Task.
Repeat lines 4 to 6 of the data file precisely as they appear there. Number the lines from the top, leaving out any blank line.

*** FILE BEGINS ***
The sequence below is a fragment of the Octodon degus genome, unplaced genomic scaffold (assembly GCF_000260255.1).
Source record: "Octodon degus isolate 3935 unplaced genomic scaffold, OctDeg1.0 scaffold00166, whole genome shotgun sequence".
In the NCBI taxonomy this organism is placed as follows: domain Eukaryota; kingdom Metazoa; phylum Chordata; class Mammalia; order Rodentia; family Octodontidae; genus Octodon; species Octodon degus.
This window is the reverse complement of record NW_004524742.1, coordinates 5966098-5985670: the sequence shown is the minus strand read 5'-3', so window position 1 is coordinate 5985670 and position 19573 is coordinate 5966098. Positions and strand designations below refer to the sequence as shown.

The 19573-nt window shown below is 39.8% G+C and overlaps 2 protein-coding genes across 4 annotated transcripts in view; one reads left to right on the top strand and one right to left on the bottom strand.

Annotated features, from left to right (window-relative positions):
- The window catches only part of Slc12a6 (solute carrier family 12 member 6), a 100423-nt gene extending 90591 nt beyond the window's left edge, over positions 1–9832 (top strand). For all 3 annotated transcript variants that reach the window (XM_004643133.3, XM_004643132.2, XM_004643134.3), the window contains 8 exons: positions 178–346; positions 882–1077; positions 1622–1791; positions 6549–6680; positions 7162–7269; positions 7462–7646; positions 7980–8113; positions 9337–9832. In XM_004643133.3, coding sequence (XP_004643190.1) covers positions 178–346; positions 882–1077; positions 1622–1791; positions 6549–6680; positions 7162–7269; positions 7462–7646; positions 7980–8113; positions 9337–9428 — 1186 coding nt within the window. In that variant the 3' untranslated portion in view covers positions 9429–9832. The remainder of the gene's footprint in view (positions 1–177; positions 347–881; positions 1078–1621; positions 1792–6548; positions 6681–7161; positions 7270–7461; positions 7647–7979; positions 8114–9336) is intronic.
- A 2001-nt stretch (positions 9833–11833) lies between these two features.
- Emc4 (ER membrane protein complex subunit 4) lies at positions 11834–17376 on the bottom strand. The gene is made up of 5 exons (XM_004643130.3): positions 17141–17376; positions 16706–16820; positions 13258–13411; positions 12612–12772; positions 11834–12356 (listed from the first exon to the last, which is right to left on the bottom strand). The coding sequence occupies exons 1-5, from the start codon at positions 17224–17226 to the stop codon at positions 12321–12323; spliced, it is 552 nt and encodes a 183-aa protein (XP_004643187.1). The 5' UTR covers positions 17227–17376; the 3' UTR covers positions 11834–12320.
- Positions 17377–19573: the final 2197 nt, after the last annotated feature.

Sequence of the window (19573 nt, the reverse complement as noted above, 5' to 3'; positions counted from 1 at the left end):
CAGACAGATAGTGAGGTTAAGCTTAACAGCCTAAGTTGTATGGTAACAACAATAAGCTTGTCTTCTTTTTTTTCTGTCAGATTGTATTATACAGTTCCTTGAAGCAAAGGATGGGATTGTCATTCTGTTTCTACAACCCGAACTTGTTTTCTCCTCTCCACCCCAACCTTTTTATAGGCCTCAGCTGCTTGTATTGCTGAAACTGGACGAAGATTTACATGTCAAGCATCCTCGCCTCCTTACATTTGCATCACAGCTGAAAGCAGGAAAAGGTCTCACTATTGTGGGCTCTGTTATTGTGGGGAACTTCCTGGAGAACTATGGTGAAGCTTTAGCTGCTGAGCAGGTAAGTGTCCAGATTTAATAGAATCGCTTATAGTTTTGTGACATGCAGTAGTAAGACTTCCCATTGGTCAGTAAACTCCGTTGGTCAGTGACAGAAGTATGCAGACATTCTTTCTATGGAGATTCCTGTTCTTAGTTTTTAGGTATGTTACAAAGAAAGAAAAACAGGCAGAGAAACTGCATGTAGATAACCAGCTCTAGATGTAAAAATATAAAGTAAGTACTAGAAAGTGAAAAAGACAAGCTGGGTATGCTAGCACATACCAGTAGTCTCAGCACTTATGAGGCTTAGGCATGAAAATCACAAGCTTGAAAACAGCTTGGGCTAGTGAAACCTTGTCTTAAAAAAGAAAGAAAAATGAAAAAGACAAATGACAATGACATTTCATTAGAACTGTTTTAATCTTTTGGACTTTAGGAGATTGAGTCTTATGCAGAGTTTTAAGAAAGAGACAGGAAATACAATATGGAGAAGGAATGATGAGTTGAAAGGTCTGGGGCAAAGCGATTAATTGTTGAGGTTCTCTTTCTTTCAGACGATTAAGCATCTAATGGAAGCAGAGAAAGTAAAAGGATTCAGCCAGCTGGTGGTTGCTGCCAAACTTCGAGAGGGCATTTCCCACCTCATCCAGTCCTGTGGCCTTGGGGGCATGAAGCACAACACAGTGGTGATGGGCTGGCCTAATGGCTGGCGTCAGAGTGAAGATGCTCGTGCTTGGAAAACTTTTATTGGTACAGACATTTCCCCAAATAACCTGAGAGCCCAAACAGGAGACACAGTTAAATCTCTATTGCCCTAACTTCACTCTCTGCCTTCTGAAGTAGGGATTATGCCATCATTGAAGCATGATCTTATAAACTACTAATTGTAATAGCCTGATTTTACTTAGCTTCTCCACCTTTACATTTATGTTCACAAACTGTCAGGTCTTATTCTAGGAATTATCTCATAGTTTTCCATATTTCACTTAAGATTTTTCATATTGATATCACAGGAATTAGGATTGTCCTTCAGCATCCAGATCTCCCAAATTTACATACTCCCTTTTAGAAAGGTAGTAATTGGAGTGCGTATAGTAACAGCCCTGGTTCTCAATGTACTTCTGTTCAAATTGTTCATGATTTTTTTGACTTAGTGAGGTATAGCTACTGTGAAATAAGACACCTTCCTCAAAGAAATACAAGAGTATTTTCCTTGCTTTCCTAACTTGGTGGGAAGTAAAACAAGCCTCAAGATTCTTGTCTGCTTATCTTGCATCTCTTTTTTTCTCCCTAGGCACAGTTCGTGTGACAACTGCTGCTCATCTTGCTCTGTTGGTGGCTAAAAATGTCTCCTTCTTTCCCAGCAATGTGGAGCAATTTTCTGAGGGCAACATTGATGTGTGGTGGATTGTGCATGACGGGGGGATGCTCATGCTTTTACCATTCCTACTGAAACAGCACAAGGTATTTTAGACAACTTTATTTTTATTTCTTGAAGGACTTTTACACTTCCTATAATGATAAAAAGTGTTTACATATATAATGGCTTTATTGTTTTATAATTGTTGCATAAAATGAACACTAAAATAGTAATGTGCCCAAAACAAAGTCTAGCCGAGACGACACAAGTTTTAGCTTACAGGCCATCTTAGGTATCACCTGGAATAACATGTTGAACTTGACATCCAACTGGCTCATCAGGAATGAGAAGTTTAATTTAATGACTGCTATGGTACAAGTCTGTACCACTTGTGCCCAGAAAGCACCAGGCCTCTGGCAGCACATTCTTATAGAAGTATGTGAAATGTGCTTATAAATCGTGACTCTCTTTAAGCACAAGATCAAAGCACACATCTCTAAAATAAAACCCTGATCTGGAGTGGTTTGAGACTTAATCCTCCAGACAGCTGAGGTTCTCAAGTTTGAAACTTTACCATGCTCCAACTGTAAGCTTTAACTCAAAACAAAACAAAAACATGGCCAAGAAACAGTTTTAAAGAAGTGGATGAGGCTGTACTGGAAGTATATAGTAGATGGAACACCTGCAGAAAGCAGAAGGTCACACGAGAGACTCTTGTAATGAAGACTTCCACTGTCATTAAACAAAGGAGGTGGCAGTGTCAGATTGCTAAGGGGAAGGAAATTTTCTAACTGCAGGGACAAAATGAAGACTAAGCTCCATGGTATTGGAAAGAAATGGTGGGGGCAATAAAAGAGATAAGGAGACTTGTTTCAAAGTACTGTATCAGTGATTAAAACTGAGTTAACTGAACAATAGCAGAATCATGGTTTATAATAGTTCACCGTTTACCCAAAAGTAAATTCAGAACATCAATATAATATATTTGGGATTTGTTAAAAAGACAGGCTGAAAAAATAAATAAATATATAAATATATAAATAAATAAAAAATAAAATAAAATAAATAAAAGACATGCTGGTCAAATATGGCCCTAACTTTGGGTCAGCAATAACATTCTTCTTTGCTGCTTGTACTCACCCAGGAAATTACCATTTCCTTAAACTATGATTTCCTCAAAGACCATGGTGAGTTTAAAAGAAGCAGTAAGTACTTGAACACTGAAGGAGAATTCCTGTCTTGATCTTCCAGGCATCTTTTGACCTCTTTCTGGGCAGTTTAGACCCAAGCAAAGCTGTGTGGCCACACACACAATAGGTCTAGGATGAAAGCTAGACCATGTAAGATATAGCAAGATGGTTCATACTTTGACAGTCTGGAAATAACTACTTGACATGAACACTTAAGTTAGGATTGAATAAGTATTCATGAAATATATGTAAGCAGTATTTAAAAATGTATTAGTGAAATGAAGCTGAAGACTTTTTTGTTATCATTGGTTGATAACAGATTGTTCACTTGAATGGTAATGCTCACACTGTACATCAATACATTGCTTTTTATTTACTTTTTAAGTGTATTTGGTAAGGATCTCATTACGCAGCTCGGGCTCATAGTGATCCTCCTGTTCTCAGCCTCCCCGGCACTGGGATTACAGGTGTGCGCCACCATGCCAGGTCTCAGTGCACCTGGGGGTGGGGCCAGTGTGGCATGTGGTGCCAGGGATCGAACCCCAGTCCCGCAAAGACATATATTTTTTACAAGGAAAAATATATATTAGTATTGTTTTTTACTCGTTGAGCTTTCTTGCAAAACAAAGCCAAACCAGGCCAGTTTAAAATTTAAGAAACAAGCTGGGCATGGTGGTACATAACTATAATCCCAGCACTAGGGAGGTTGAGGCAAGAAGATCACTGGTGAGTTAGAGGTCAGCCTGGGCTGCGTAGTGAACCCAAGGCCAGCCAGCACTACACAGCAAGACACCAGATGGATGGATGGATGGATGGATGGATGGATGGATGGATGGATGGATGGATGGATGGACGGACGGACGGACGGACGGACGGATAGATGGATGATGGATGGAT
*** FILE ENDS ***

This window is the reverse complement of record NW_004524742.1, coordinates 5966098-5985670: the sequence shown is the minus strand read 5'-3', so window position 1 is coordinate 5985670 and position 19573 is coordinate 5966098. Positions and strand designations below refer to the sequence as shown.

The 19573-nt window shown below is 39.8% G+C and overlaps 2 protein-coding genes across 4 annotated transcripts in view; one reads left to right on the top strand and one right to left on the bottom strand.

Annotated features, from left to right (window-relative positions):